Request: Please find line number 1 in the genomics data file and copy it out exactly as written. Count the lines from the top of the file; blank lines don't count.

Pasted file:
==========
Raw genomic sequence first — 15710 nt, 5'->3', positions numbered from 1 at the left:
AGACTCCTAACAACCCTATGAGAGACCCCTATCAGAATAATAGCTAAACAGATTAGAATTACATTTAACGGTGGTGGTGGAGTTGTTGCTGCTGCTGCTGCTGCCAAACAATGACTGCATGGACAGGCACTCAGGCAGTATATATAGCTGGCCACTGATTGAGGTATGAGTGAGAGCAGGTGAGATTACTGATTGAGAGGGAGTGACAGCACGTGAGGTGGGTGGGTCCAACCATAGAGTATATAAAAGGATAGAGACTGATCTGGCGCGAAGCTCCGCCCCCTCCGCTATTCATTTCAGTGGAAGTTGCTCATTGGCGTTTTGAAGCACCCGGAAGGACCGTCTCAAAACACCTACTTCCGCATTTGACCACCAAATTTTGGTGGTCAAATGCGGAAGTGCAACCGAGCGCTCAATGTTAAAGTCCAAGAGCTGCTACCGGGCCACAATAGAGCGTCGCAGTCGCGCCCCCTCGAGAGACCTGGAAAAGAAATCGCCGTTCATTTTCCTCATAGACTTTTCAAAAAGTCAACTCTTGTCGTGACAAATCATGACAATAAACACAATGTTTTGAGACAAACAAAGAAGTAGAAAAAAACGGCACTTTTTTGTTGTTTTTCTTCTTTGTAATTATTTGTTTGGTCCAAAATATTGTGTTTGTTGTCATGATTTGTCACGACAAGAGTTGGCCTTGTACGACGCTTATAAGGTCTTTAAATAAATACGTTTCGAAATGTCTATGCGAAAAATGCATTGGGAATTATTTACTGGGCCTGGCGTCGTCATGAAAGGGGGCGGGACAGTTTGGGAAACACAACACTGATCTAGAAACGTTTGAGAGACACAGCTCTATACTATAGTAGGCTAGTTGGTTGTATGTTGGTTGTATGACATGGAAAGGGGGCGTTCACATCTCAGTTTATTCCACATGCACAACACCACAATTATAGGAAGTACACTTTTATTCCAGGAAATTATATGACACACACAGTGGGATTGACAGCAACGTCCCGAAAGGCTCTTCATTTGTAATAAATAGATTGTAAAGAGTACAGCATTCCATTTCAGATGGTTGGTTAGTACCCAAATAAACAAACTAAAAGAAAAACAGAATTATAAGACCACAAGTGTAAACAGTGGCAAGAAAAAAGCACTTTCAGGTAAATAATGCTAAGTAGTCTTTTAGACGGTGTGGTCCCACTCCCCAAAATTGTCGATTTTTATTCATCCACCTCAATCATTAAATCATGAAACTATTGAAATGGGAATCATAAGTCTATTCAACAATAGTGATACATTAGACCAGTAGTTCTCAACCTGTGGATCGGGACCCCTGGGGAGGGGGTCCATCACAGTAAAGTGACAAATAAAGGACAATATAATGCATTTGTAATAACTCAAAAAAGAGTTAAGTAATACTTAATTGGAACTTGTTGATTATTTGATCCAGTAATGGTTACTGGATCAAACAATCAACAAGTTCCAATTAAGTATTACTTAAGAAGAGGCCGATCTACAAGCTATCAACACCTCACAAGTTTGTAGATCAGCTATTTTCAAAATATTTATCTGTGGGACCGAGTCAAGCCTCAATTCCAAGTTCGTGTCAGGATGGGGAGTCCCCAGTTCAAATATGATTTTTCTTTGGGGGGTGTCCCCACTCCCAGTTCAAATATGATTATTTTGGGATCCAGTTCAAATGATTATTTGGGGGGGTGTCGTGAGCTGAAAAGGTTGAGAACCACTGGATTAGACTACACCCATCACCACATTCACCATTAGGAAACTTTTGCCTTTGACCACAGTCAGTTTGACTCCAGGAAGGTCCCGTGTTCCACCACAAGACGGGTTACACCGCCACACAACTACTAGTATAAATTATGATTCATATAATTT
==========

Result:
Raw genomic sequence first — 15710 nt, 5'->3', positions numbered from 1 at the left: